“Fast-forward to today” and his deputies don’t have that option, Mr. Judd said.

“The state and federal government did away with mental hospitals. So where did those mentally ill end up? They ended up in prison, in county jail lockups. They ended up underneath overpasses, sleeping behind buildings, out in the woods.”

Prisoners fill out paperwork before receiving a COVID-19 vaccination in Cleveland, Miss., on April 28, 2021. (Spencer Platt/Getty Images)

Institutional options narrowed as pharmaceutical solutions expanded, he said. Advocates for the mentally ill argued, “They have a constitutional right not to be incarcerated’ and, ‘Oh, we have these new medicines. They just have to take the medicines.’”

Good concept, Mr. Judd said, bad plan.

Where do we find them to give them their medicines? And, oh, you’re not going to provide medicines? How’re they going to afford it? It’s very expensive” especially for mentally ill people living “out in the woods,” he said.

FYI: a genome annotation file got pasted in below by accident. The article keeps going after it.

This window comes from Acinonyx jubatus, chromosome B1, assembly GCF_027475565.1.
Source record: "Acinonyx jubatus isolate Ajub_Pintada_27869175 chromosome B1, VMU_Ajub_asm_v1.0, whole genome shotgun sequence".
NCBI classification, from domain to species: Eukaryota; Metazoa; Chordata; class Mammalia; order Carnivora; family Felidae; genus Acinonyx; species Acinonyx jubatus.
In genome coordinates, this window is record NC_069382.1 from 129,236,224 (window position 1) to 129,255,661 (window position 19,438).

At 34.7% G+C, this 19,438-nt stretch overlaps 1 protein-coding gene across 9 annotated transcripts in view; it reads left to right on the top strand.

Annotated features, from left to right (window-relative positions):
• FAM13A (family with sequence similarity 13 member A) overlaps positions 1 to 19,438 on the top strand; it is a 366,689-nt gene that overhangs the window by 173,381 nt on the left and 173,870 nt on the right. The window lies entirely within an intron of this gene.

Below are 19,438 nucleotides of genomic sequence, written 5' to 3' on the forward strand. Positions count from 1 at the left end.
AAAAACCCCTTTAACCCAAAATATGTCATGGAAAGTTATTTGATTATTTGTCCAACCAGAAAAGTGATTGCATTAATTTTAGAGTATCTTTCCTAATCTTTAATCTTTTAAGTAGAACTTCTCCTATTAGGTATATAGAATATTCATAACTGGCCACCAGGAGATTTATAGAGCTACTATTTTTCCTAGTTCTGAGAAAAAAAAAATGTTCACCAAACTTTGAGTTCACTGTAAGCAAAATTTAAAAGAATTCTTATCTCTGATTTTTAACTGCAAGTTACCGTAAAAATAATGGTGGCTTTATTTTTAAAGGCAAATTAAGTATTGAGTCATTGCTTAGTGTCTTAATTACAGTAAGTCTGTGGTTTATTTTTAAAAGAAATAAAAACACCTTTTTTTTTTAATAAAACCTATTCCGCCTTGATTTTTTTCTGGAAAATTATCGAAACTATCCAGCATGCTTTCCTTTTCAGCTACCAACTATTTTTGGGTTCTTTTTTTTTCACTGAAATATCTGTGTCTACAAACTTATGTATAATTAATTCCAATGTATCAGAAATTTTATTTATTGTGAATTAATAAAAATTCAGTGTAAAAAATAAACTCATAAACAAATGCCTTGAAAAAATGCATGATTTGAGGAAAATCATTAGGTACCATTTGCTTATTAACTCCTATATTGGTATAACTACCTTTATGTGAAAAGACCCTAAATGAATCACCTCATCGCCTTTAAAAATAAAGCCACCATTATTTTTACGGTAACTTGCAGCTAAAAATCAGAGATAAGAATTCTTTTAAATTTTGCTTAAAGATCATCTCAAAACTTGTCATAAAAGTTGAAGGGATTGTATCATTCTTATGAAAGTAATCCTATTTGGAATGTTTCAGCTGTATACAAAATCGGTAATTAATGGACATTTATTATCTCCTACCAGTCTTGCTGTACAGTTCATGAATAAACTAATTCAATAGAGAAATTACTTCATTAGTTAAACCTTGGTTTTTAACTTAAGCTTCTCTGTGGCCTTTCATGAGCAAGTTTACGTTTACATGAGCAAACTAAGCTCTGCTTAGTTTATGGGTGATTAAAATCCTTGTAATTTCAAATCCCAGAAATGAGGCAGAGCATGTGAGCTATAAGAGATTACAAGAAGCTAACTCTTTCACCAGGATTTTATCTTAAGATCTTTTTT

So he has a plan—and $1 million in seed money from Polk County commissioners to provide court-mandated medications for itinerant offenders.

We’re in the infant stages of that. We’ve gotten total cooperation from everyone,” Mr. Judd said of a coalescing coalition that includes providers, the courts, state attorney’s office, public defenders, and advocates for the mentally ill. “That’s pretty remarkable that everybody says, ‘Yes, let’s do this.’ It’s a win-win for everyone.”

In an age of polarity, a “win-win for everyone” is a rare air that Grady Judd exudes.

He’s doing what he’s wanted to do since he was 4, what he believes God put him here to do, to protect the place where he was born, raised, and lived his whole life, where he married his high school sweetheart and raised two sons, where he pioneered crime-fighting tactics in a changing world while never wavering from fundamental truths such as right from wrong, good from bad.

In exchange, Polk County got the right sheriff at the right time, a leader to meet the challenges posed by growth as it evolved into an urbanizing I-4 corridor where 100,000 new people have arrived each of the last three years.

And yet, unincorporated Polk County’s 2023 crime rate of 1.06—one per 100 residents—is less than half the state’s rate and lowest since the metric was created in 1971, lower than when it had three times fewer people and 88 percent less than when it had half as many people.

A “win-win” for all—except criminals.

“I’m blessed to live God’s mission for me,” Mr. Judd said. ”All I’ve ever wanted to be was sheriff—the sheriff of Polk County.”